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AB0708 Efficacy of oral tacrolimus in two patients with scleritis and relapsing polychondritis
  1. G. Cavalli1,
  2. C. Campochiaro1,
  3. A. Berti1,
  4. B. Guglielmi2,
  5. M. G. Sabbadini1,2,
  6. L. Dagna1,2
  1. 1Medicine and Clinical Immunology Unit, San Raffaele University
  2. 2Medicine and Clinical Immunology Unit, San Raffaele Hospital, Milan, Italy


Background Relapsing polychondritis (RP) is a rare autoimmune disorder characterized by recurrent inflammation of cartilage and connective tissue.1 The pathogenesis revolves around an immune reaction to type II collagen, which is abundant in cartilage and sclera.1 Ocular involvement occurs in up to 65% of patients2 and often manifests as scleritis, a potentially eye-threatening condition characterized by the infiltration of sclera by inflammatory cells. Prompt immunosuppressive therapy is needed to avoid debilitating sequelae. Topical tacrolimus showed promising results in the treatment of several ocular inflammatory conditions,3 but the efficacy of oral tacrolimus in the treatment of scleritis is undetermined.

Objectives To describe the efficacy of oral tacrolimus in 2 patients with RP and active resistant scleritis.

Methods Two patients with RP and active scleritis in spite of previous treatments with steroids, methotrexate, and systemic cyclosporineA (discontinued due to side effects), were administered tacrolimus (0.08-0.1 mg/kg daily, 2.5mg twice daily) for one year. The efficacy of the treatment was assessed by periodic immuno-ophtalmic examinations.

Results A complete, sustained resolution of the ocular inflammation was observed in both cases shortly after tacrolimus initiation. Corticosteroids were tapered and discontinued without the appearance of disease flares. In the following year, patients remained on tacrolimus, and experienced no recurrence of symptoms.

Conclusions Scleritis is a chronic, progressive inflammation associated with several autoimmune and vasculitic diseases. Immunosuppressive therapy is needed to avoid ocular complications potentially leading to visual impairment or visual loss. Tacrolimus is an immunosuppressive drug which has an analogous mechanism of action to cyclosporinA (CyA): both inhibit calcineurin and dampen signal transduction downstream of the T-cell receptor, thus inhibiting the transcription of IL-2.4 CyA shows moderate efficacy in the management of ocular inflammation.5 In our 2 patients with refractory scleritis, we opted for a treatment with oral tacrolimus, also based on the encouraging results of tacrolimus ointment in ocular inflammation.3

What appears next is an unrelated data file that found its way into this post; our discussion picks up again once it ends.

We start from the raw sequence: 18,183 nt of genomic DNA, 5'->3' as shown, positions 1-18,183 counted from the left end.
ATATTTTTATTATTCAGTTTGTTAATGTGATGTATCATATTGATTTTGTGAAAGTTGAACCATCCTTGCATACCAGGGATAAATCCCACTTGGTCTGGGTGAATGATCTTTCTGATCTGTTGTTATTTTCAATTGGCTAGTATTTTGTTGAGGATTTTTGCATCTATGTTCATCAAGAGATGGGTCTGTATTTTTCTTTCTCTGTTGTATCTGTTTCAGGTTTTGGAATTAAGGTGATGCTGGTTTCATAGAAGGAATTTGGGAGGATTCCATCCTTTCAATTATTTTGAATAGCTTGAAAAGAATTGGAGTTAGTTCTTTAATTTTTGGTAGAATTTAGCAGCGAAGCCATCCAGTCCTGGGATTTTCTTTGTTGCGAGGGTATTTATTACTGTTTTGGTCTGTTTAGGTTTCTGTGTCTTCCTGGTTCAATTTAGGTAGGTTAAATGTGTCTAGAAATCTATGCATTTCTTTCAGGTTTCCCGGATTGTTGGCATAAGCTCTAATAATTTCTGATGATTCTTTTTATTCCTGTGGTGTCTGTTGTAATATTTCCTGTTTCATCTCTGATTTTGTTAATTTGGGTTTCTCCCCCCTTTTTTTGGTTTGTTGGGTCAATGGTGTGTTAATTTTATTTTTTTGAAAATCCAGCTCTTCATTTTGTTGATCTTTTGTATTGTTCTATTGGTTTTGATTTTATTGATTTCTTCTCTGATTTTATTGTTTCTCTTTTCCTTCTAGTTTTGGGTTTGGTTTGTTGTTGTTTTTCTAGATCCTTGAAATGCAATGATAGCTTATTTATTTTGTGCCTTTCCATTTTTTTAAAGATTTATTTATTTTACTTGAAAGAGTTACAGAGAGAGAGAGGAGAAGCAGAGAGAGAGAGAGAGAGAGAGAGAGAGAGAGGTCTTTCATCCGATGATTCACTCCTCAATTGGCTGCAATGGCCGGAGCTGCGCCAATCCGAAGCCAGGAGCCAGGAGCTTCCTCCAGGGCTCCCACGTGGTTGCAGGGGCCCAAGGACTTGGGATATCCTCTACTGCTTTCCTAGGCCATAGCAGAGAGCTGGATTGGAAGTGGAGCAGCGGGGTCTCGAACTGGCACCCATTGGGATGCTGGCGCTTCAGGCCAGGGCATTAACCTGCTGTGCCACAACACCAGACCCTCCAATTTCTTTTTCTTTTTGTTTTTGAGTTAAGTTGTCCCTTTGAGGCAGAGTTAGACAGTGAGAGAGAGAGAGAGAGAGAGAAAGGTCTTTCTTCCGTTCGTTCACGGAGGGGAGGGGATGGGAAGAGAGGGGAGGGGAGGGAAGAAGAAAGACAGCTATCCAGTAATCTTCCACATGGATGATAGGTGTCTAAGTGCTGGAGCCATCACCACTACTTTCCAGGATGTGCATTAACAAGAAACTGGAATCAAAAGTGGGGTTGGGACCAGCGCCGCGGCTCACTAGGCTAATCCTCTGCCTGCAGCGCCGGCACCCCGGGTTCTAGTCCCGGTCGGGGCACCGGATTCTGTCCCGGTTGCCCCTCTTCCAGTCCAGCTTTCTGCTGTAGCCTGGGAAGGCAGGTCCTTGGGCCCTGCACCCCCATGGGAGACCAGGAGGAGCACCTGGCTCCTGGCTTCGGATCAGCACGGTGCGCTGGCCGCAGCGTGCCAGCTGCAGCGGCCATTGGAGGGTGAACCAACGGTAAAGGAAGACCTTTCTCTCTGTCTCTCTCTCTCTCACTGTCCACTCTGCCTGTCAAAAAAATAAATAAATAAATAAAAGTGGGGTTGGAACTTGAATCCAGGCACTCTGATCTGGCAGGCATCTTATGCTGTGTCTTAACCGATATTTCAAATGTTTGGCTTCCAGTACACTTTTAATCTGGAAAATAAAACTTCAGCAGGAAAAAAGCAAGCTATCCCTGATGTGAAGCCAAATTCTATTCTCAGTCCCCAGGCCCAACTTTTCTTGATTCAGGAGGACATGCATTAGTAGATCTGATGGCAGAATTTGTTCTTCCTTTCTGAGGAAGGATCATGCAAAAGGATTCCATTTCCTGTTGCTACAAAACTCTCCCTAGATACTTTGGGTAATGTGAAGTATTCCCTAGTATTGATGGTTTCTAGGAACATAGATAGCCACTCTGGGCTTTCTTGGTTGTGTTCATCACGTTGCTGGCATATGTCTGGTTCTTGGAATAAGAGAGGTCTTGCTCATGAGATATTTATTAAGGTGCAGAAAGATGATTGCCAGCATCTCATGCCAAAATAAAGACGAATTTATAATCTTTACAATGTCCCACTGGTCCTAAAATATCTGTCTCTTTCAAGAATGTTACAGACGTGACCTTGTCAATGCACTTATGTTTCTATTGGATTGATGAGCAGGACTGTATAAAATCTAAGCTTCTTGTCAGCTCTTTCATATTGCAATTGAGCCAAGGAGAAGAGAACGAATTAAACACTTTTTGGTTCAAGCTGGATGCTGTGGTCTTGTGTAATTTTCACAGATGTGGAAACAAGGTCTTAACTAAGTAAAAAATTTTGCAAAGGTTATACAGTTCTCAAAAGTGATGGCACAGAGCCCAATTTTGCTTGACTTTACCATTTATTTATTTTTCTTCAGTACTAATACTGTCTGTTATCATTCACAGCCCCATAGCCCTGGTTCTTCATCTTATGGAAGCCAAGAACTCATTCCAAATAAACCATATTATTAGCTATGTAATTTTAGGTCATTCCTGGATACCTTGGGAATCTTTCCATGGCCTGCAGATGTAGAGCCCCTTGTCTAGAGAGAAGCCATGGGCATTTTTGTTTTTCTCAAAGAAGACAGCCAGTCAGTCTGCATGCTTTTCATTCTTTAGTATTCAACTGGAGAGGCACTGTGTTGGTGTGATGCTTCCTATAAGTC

In both patients, we observed a complete, sustained, relapse-free resolution of the ocular inflammation. Although this observation needs to be confirmed in larger studies, oral tacrolimus seems to be effective for refractory ocular inflammation and scleritis associated with active RP.

  1. Letko E, et al. Relapsing polychondritis: a clinical review. Semin Arthritis Rheum 2002;31:384-395.

  2. Yoo JH, et al. Relapsing polychondritis: systemic and ocular manifestations, differential diagnosis, management, and prognosis. Semin Ophthalmol 2011;26:261-269.

  3. Miyazaki D, et al. Therapeutic effects of tacrolimus ointment for refractory ocular surface inflammatory diseases. Ophthalmology 2008;115:988-992.

  4. Liu J, et al. Calcineurin is a common target of cyclophilin-cyclosporin A and FKBP-FK506 complexes. Cell 1991;66:807–15.

  5. Kaçmaz RO, et al. Cyclosporine for ocular inflammatory diseases. Ophthalmology 2010;117:576-584.

Disclosure of Interest None Declared

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